SAFARI was the only all acoustic group of the afternoon and their bass player could definitely “walk it”.  It was also refreshing to hear a bass player who knows the proper use of the bow on ballads.  The electronic bass will never replace that wonderful,  full, rich sound in the hands of a master.  Safari has a bad-ass bassist.

I am very proud of my friend Steve Spencer.  He has assimilated well into the Mexican music scene and culture.  Ensenadans refer to him as  “muy sencillo y humilde”, very simple and humble.  All the Mexican cats know he is “the bomb” and appreciate his humility and willingness to share his musical experience and talent with lesser schooled musicians.  Steve evoked laughter from the audience when introducing the artists in his band in Spanish.  He referred to his drummer as “chngon”, loosely translated a muthaf——.  Even the childen in the audience were bemused, but not shocked, at his use of a term he considered a compliment and not a profanity. Steve has, like most foreigners, learned the swear words first.

The funky surprise for me of the afternoon is a blues band from Mexicali called Fay Rosas.  I did not expect to hear such competent blues playing from non Afro-Americans.  This happened to me once before at the Monterey Jazz Festival in the early sixties.  Growning up in Blues clubs in Oakland, since the age of 15, I believed you had to be black to get those down home blues. When I saw Big Brother and the holding company, Charlie Musselwhite and The Paul Butterfield Blues Band in Monterey I snickered at what I expected to be a lame performance of white boys- until I heard the first eight bars.  These Mexicali boys “knocked me out” the same way with their interpretations of: Tower of Power, Bob Dylan and Muddy Waters’ compositions.  I especially liked the lead players use of the Wa Wa pedal to create those funky west coast blues overtones.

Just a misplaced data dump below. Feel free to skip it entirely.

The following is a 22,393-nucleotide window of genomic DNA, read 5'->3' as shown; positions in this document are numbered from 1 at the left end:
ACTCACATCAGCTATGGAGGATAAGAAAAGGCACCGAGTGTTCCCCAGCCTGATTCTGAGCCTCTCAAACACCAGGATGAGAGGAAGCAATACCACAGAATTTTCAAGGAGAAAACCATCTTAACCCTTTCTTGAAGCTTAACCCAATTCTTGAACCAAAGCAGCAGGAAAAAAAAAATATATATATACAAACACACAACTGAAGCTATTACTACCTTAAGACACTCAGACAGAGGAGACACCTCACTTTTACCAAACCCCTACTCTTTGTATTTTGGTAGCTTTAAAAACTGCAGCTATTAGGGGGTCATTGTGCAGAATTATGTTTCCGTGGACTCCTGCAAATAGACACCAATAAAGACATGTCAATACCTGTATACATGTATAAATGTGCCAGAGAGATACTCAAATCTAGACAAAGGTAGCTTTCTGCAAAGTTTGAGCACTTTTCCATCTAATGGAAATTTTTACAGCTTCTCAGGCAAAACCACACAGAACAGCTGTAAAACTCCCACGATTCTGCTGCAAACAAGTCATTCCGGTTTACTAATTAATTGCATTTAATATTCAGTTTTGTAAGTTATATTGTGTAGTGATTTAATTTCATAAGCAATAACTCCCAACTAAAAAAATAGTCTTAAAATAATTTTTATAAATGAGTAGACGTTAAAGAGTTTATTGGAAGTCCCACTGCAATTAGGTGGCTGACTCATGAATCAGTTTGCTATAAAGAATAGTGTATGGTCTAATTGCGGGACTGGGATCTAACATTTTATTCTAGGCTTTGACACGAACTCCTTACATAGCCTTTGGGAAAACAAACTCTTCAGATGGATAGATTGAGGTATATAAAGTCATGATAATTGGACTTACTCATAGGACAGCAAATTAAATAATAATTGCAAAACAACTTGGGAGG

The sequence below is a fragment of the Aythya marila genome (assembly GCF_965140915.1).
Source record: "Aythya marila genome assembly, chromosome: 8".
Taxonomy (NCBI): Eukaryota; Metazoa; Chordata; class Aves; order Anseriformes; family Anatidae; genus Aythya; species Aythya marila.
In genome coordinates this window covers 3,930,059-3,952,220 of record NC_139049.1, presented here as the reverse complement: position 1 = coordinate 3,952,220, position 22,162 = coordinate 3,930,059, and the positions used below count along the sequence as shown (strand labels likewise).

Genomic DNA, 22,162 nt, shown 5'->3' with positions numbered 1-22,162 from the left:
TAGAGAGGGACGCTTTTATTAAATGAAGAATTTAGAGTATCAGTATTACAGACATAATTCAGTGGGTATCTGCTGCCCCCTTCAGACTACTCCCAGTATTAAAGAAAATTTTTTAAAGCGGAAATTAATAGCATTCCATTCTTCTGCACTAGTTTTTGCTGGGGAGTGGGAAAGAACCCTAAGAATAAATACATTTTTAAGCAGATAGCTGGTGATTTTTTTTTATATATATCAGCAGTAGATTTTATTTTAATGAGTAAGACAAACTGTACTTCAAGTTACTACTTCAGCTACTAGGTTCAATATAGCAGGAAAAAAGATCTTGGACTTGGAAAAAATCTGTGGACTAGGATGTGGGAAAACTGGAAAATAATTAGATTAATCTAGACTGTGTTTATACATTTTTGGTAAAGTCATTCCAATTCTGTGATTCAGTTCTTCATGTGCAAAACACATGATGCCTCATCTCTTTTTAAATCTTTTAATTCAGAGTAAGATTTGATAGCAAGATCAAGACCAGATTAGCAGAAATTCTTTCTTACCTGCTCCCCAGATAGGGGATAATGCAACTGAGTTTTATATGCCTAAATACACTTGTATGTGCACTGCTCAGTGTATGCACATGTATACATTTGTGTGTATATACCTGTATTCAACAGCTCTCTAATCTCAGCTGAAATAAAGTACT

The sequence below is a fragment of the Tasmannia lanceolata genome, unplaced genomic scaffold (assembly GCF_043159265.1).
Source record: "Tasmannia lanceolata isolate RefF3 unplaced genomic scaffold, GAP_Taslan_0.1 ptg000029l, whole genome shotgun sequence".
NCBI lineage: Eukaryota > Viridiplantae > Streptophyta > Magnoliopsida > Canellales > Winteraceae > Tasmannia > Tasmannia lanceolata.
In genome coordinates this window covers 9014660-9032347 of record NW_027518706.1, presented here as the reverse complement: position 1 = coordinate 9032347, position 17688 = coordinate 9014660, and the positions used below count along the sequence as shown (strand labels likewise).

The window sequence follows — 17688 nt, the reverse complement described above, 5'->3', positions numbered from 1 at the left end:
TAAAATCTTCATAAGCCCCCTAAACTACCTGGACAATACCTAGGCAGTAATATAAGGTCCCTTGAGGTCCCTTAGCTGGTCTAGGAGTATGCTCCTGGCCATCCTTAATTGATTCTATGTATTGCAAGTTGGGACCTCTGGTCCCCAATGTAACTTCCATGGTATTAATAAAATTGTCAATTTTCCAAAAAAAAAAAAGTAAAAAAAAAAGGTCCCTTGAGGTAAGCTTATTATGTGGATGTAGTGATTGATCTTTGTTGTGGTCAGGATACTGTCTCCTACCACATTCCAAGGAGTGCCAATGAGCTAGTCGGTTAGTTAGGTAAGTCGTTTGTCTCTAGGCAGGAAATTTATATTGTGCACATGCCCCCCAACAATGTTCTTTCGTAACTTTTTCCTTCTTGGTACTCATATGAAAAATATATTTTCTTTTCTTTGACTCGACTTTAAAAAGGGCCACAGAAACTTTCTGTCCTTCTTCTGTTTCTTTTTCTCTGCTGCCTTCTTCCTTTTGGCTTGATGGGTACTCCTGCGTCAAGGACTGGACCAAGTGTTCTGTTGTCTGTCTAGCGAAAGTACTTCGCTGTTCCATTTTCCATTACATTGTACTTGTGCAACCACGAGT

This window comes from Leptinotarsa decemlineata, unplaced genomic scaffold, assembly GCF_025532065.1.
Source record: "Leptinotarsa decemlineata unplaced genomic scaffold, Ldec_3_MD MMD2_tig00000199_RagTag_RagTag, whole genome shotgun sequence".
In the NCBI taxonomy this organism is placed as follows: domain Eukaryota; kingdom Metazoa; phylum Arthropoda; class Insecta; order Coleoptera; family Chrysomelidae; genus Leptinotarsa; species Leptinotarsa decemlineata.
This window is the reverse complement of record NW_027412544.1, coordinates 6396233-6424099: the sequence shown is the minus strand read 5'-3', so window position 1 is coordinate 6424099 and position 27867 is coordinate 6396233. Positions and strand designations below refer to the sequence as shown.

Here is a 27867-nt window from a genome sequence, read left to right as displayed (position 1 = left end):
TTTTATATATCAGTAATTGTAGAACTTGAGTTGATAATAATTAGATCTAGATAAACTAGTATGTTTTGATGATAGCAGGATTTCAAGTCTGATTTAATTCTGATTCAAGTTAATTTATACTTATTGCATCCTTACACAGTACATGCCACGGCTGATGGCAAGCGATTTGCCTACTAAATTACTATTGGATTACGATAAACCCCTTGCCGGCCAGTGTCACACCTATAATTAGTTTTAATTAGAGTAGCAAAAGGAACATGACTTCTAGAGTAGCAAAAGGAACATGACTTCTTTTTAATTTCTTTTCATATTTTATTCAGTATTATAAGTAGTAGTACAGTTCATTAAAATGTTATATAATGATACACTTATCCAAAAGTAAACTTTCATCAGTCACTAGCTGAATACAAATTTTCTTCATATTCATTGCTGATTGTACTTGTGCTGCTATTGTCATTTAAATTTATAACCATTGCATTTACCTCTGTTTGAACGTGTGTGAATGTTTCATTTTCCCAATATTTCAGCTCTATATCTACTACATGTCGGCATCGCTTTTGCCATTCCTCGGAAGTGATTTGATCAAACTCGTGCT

The favorites of Ensenadans closed the scheduled festival proceedings.  Ensenada Jazz has performed a 20 year odyssey of introducing Baja Californianos to “the music”. They demonstrated why they are so respected by this community with their awesome talent.  The height of their set was a dual between tenor player Steve Spencer of New Orleans/San Miguel and Chico Valdez, an alto player  from Mexicali.  The battle lines were drawn by leader Sixto Rosas who announced “from jump street” that this was going to be a whose got the best chops competition.  Sixto said that the loser would either eat tacos or hamburgers.  The audience loved it and showed no deference to the two performers.  In my book Steve was the clear winner but Chico is such a strong player that everyone agreed it shoud be a draw.

What a great and splendifferous afternoon.  Thanks to everybody who was part of putting this event together.  Especially the hard blowin, swingin cats on stage. Ya all did great. “Chingon” ya all was.

Mexicomatters staff writher. Check out our web site mexicomatters.com. “the complete guide to Mexico”.